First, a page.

History of April Fool’s Day

posted in: Holidays | 0

April Fool’s Day is a day spent playing pranks or practical jokes to people or spreading hoaxes.  The prank is revealed by shouting “April Fools”.

Even some media outlets enjoy getting involved on the day, and often reveal the following day that it was a fake news story.

But, how did the day get started?

The true origin of the day is unknown.

In 1392, Geoffrey Chaucer published his The Canterbury Tales. “In the “Nun’s Priest’s Tale”, a vain cock Chauntecleer is tricked by a fox on Syn March bigan thritty dayes and two.”

Anna of Bohemia
King Richard II of England

“Readers apparently understood this line to mean “32 March”, i.e. April 1.” Although, it is not clear April 1 was the date Chaucer was referencing. Many modern scholars believe there was a copying error which should have read “Syn March” which would have been May 2nd, the anniversary of the engagement of King Richard II of England and Anna of Bohemia in 1381.

In the Middle Ages, New Year’s Day was celebrated on March 25 in many European towns.  Those who celebrated New Years on January 1st would make fun of those celebrating in March. {January 1st became common in the mid-16th Century in France}.

French poet referred to Eloy d’Amerval referred to a poisson d’avril which literally means a Fish of April and may be the first reference to a French celebration.

In 1539, Flemish poet Eduard de Dene wrote of a nobleman who sent his servants on foolish errands on April 1.

French speaking countries continue to refer to the day as April fish. Wikipedia states “This includes attempting to attach a paper fish to the victim’s back without being noticed. Such fish feature is prominently present on many late 19th- to early 20th-century French April Fools’ Day postcards. Many newspapers also spread a false story on April Fish Day, and a subtle reference to a fish is sometimes given as a clue to the fact that it is an April fool’s joke.”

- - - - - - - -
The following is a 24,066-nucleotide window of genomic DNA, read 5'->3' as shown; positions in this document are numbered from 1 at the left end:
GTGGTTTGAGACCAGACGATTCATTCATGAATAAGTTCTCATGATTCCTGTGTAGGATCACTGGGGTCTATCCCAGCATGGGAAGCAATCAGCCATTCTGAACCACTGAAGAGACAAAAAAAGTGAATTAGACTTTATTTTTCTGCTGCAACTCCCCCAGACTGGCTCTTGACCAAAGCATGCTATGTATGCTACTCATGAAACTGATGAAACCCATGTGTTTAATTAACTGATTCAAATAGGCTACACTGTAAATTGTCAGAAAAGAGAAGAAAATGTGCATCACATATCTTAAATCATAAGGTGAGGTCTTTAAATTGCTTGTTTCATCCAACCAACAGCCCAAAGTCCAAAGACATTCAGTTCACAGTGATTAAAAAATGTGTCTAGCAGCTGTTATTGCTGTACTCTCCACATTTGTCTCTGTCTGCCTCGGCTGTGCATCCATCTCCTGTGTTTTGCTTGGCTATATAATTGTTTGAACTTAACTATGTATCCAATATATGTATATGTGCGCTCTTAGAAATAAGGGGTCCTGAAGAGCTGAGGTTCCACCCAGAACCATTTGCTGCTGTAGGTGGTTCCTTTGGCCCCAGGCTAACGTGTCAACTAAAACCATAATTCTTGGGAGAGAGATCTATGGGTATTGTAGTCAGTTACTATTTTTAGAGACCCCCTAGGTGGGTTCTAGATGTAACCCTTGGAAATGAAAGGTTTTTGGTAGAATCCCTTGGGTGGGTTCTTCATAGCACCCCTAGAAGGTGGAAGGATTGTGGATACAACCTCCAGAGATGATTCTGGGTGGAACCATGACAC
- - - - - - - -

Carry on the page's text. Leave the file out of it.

Tower of London

The first British reference is in 1686, when John Aubrey referred to the celebration as “Fooles holy day”. 

On April 1, 1698 several people were tricked to going to the Tower of London to “see the Lions washed”.

In most English-speaking countries, the joking used to {and is supposed to} cease by midday. Around England, a fool is known as various names including a “noodle”, “gob”, “gobby” or “noddy”.

The Scottish used to refer to April Fools’ Day as ‘Huntigowk Day’, although the name has fallen out of use. “The traditional prank is to ask someone to deliver a sealed message that supposedly requests help of some sort. In fact, the message reads “Dinna laugh, dinna smile. Hunt the gowk another mile.” The recipient, upon reading it, will explain he can only help if he first contacts another person, and sends the victim to this next person with an identical message, with the same result.”


In a 1908 edition of Harper’s Weekly the cartoonist Bertha R. McDonald provided another explanation. “Authorities gravely back with it to the time of Noah and the ark. The London Public Advertiser of March 13, 1769, printed: “The mistake of Noah sending the dove out of the ark before the water had abated, on the first day of April, and to perpetuate the memory of this deliverance it was thought proper, whoever forgot so remarkable a circumstance, to punish them by sending them upon some sleeveless errand similar to that ineffectual message upon which the bird was sent by the patriarch”.

Spanish speaking countries including Mexico, Spain, the Philippines, Colombia and other Hispanic countries celebrate the equivalent of April Fools day on December 28th.

In Mexico, the phrase is ¡Inocente para siempre! which means “Innocent forever!”.

In Colombia, the term used is “Pásala por Inocentes”, which roughly means: “Let it go; today it’s Innocent’s Day.”

In Belgium, this day is also known as the “Day of the innocent children” or “Day of the stupid children”. It used to be a day where parents, grandparents, and teachers would fool the children in some way. But the celebration of this day has died out in favor of April Fools’ Day.

April Fools day is met with mixed feelings and can be very controversial. Often it depends on the person on home the hoke, hoax and prank is played and to what extent it is carried out.

What do you think about April Fools Day?

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